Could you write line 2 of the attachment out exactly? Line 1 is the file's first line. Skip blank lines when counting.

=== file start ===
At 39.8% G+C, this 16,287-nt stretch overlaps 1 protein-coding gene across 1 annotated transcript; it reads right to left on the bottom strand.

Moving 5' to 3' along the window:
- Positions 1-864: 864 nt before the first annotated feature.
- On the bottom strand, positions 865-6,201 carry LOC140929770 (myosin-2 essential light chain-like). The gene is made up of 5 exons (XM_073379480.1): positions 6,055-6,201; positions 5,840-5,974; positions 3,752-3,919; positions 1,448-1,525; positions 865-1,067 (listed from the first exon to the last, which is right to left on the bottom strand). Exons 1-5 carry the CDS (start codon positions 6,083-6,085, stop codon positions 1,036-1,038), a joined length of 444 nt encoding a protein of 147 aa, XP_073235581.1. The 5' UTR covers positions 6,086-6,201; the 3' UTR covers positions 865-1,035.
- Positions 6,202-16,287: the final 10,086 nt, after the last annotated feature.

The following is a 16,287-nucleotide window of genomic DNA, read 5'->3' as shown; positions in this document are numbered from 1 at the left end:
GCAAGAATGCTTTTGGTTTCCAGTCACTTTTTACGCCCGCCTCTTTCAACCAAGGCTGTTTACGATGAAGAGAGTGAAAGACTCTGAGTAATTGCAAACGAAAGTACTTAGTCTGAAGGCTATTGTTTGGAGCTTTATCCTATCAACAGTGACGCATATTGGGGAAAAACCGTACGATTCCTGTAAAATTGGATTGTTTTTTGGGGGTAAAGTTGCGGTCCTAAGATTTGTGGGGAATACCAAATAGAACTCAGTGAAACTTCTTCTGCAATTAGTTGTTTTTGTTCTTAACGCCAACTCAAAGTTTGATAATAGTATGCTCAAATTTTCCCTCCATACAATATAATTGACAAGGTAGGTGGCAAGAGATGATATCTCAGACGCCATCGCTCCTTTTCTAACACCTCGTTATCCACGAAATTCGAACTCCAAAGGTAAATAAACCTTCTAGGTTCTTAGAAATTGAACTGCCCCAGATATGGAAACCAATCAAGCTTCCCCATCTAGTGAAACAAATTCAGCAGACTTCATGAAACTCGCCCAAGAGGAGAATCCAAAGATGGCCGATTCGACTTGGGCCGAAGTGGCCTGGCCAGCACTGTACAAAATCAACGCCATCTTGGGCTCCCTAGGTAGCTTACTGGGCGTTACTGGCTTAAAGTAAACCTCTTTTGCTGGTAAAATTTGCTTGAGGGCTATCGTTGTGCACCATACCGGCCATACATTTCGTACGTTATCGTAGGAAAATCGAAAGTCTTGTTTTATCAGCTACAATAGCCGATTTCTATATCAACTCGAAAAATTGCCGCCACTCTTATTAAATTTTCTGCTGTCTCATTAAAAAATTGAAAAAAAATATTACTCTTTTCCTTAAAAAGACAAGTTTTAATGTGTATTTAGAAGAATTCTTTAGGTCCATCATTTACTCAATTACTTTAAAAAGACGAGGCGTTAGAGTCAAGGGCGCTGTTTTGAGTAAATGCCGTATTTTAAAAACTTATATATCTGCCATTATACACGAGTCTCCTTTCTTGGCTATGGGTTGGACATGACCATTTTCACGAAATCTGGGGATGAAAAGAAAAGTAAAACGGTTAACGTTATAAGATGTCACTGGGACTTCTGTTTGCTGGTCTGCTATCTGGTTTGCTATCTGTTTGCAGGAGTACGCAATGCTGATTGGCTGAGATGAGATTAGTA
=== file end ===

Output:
Moving 5' to 3' along the window: